WBG Full Response to the Spring Statement 2022

Date Posted: Thursday 24th March 2022

benefitscost of livingSpring Budget 2022

WBG’s full response to the Spring Statement 2022

24 March 2022 – gendered analysis

Download our full response here.

This year’s Spring Statement took place against the background of a rapidly growing cost of living crisis. The Office for Budget Responsibility (OBR) is forecasting that inflation will reach a high of 8.7% in the fourth quarter of 2022 – its highest rate for 40 years.[1] This crisis will disproportionately impact the poorest people in the UK, and women in particular since they have lower levels of savings, are more likely to be in debt and spend a higher proportion of their expenditure on essential goods.[2]


In this context the Chancellor’s response was extremely disappointing and fell far below what was needed to provide support to those who need it most. This is not just a crisis of rising prices, it is also a crisis of incomes. Over a decade of austerity policies, low wage rises and cuts to social security have left many people in poverty. While the richest households saved money during the pandemic, the poorest fell further into debt, with no cushion to cope with rising prices now.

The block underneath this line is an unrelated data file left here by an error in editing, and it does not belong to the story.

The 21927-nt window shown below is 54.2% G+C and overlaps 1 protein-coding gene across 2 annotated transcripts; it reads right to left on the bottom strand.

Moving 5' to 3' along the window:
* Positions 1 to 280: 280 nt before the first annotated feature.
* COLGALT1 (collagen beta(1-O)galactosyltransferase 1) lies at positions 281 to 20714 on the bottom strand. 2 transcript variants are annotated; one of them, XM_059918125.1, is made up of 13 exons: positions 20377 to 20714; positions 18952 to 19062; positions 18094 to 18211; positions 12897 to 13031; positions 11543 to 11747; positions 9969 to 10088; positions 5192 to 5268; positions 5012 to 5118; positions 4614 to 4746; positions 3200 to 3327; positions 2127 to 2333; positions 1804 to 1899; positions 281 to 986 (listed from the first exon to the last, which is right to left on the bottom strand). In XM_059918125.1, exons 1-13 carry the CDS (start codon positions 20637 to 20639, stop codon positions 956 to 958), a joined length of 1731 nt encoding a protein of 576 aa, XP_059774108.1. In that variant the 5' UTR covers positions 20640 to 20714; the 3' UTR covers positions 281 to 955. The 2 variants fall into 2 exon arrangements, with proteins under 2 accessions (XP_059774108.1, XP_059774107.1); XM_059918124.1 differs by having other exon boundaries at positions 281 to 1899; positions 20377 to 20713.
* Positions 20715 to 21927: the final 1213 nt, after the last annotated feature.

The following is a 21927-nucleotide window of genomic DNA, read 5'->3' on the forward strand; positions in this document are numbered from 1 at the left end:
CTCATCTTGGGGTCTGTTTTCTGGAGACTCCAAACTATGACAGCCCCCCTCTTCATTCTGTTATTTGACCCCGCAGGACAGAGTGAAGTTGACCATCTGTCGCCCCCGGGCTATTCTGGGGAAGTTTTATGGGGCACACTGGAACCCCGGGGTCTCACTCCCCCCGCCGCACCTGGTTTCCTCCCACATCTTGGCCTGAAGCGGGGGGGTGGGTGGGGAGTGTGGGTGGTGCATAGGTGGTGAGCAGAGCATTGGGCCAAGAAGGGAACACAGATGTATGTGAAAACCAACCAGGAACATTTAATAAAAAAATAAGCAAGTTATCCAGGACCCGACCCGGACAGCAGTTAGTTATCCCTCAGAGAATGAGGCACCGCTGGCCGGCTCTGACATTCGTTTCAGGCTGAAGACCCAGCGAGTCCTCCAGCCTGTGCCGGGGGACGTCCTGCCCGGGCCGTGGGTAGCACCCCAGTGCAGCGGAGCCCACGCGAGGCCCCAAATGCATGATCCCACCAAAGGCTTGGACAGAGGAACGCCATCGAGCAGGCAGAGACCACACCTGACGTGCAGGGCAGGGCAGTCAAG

The most effective way to provide support to low and middle earners would have been to increase the level of social security payments. Instead the Chancellor chose to target support on the better off through tax cuts, with further cuts promised in 2024.


Rising inflation will also reduce the value of the cash settlements announced for Government departments in the autumn 2021 Spending Review. The IFS has calculated that this means public spending will be more than 10% less than planned, with the NHS England Budget set to grow by 3.6% rather than the 4.1% planned in October and the schools budget down from 2.2% to 1.7%.[3] The Chancellor did not announce any additional spending to make up for this shortfall.


In many ways this Spring Statement marked a return to the priorities of austerity budgets since 2010.  2021 saw an increase in tax and plans to put real terms spending per head back up to 2009/10 levels by 2024. This year the Chancellor made the decision to allow public spending and social security to fall in real terms and made it clear that his priority was further cuts to taxes. It was this  combination of tax cuts and cuts to spending since 2010 that left the UK economy in a weakened position to respond to the Covid 19 pandemic and left women, particularly poor, disabled and Black and minority ethnic women, more vulnerable to poverty now.

Download our full response here.


[1] OBR (2022) Economic and Fiscal Outlook – March 2022 (https://bit.ly/3iAdQIc)

[2] WBG (2022) The gendered impact of the cost-of-living crisis (https://bit.ly/359aqsJ)

[3] IFS (2022)  Spring Statement 2022 (https://bit.ly/3NgJN6p)